Thanks to Marcelina’s efforts and inter-institutional coordination, the first official management plan of Alto Nanay-Pintuyacu-Chambira was recently approved!
Nancy Huaca of Ecuador

Nancy Huaca

President of the Association of Agricultural Producers of Chuquiribamba, Loja 
Nancy is a defender of nature and culture in the Cordillera de Fierro Urco. Located in southern Ecuador, Fierro Urco is home to extraordinary biodiversity, including the recently discovered blue-throated hillstar hummingbird. The territory contains 336 lagoons and 36 rivers – critical water sources for more than 395,000 inhabitants of nearby provinces. These lagoons are also sacred places for the indigenous Saraguro people.
Despite its significance, Fierro Urco is threatened by reckless activities like mining. As a member of a management committee in the region and president of the Association of Agricultural Producers in her community, Nancy is leading efforts to defend this special place.
“It is up to us to take up the baton from our grandparents, to care for life as expressed in the water, soil, and seeds of this ancestral territory, Fierro Urco,” Nancy says.
With support from community members like Nancy, Ecuador’s Ministry of Environment and Water, and local institutions, Nature and Culture is working to legally protect over 173,000 acres in Fierro Urco as a Water Protection Area. Once declared, this area will ensure the protection of water sources and permanently prevent extractive activities like mining.
Conservationist Lydia Lozano in Mexico.

Lydia Lozano

Country Director at Nature and Culture
Born and raised in Culiacan, Sinaloa, Lydia is Country Director of Nature and Culture – Mexico. For the past eight years, she has led the day-to-day operations of Nature and Culture’s Monte Mojino Reserve in Alamos, protecting Mexico’s northern tropical deciduous forest. Along with her team, Lydia has helped to conserve more than 128,000 acres of threatened forest!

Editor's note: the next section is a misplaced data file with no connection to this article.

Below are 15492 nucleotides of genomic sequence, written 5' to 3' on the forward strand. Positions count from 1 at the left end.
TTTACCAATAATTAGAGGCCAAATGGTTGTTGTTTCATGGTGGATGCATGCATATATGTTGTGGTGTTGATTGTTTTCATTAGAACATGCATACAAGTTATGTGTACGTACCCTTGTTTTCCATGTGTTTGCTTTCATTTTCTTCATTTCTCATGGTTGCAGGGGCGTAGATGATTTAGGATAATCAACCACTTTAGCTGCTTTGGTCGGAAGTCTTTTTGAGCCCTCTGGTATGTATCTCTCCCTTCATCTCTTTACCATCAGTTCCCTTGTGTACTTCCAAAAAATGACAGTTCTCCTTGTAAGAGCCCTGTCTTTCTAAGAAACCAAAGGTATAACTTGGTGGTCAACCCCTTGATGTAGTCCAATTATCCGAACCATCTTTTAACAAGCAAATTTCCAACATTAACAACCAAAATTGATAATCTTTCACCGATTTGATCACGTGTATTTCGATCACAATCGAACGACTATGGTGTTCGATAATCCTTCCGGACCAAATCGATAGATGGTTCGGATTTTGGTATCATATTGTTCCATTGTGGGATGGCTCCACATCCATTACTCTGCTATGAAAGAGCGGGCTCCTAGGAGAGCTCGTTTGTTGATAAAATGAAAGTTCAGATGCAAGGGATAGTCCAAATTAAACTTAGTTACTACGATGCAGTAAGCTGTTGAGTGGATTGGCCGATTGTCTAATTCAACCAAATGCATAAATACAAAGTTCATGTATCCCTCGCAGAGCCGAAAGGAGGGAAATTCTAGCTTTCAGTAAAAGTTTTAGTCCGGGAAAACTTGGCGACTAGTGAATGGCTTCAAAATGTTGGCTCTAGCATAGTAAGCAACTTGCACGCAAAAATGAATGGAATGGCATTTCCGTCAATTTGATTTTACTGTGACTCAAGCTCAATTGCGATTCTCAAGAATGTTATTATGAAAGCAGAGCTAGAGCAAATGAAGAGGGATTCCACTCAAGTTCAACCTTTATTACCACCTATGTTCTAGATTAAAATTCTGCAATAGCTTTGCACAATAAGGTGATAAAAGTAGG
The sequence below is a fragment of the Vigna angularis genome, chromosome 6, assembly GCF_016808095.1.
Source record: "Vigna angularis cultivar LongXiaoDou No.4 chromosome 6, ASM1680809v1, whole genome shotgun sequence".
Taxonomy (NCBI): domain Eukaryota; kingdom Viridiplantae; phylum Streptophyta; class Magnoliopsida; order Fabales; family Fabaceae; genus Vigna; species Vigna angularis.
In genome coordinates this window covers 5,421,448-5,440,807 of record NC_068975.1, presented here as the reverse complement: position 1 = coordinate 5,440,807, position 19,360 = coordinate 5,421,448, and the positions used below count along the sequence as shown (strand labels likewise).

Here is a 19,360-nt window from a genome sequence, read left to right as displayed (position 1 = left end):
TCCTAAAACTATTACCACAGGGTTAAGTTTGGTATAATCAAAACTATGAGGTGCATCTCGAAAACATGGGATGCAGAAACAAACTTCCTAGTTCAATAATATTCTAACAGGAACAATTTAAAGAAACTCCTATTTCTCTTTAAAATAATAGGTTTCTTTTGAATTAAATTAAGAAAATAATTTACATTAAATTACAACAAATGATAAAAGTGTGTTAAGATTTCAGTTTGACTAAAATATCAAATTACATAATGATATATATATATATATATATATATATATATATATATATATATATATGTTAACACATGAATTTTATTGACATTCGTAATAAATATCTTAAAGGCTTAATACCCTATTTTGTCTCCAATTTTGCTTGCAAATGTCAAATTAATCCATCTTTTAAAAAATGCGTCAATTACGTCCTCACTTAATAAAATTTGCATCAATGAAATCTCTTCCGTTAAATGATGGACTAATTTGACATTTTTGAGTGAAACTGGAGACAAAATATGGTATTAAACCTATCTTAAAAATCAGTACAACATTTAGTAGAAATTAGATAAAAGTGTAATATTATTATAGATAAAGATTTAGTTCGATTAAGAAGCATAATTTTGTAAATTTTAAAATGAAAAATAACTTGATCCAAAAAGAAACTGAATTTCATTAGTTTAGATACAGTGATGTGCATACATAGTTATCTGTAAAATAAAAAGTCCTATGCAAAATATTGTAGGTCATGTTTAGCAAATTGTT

Lydia and Nature and Culture staff members in Mexico (most of whom are women) are passionate about protecting the country’s natural and cultural diversity. They work hard to create a network of support for protected areas, engaging community members, researchers, students, and others in conservation efforts.
Lydia also teaches natural science at a school in her community, where she promotes self-confidence, knowledge, curiosity, and a connection to the natural world. She hopes to inspire young girls to follow in her footsteps and study biology.
According to Lydia, “If we want to make a strong and lasting impact, we must inspire the next generation of girls to continue with our mission of protecting the environment.
These stories are inspiring examples of how women in the field overcome unique challenges, and of how female conservationists empower and engage others. We are grateful to our colleagues and partners for sharing their experiences with us! It is an honor to meet and work with strong and resilient women to protect our planet.